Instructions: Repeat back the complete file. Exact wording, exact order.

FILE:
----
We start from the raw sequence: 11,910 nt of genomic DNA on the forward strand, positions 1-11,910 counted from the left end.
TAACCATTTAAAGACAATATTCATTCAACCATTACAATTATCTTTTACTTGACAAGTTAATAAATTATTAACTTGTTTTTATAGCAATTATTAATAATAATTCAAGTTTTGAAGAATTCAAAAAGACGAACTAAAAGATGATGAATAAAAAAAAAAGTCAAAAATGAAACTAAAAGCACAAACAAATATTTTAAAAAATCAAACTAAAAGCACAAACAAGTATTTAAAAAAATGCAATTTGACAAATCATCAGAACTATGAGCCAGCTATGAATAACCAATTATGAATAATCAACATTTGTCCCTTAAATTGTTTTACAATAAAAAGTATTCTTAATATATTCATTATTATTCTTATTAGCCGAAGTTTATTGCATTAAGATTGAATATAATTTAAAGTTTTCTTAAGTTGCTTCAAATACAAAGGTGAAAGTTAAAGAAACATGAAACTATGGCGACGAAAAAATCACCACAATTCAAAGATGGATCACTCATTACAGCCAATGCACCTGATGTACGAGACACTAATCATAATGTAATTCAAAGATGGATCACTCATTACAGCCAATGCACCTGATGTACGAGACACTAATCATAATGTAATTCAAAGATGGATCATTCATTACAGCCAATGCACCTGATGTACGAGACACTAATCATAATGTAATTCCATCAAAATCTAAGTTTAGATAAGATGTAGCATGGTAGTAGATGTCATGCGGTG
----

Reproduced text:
We start from the raw sequence: 11,910 nt of genomic DNA on the forward strand, positions 1-11,910 counted from the left end.
TAACCATTTAAAGACAATATTCATTCAACCATTACAATTATCTTTTACTTGACAAGTTAATAAATTATTAACTTGTTTTTATAGCAATTATTAATAATAATTCAAGTTTTGAAGAATTCAAAAAGACGAACTAAAAGATGATGAATAAAAAAAAAAGTCAAAAATGAAACTAAAAGCACAAACAAATATTTTAAAAAATCAAACTAAAAGCACAAACAAGTATTTAAAAAAATGCAATTTGACAAATCATCAGAACTATGAGCCAGCTATGAATAACCAATTATGAATAATCAACATTTGTCCCTTAAATTGTTTTACAATAAAAAGTATTCTTAATATATTCATTATTATTCTTATTAGCCGAAGTTTATTGCATTAAGATTGAATATAATTTAAAGTTTTCTTAAGTTGCTTCAAATACAAAGGTGAAAGTTAAAGAAACATGAAACTATGGCGACGAAAAAATCACCACAATTCAAAGATGGATCACTCATTACAGCCAATGCACCTGATGTACGAGACACTAATCATAATGTAATTCAAAGATGGATCACTCATTACAGCCAATGCACCTGATGTACGAGACACTAATCATAATGTAATTCAAAGATGGATCATTCATTACAGCCAATGCACCTGATGTACGAGACACTAATCATAATGTAATTCCATCAAAATCTAAGTTTAGATAAGATGTAGCATGGTAGTAGATGTCATGCGGTG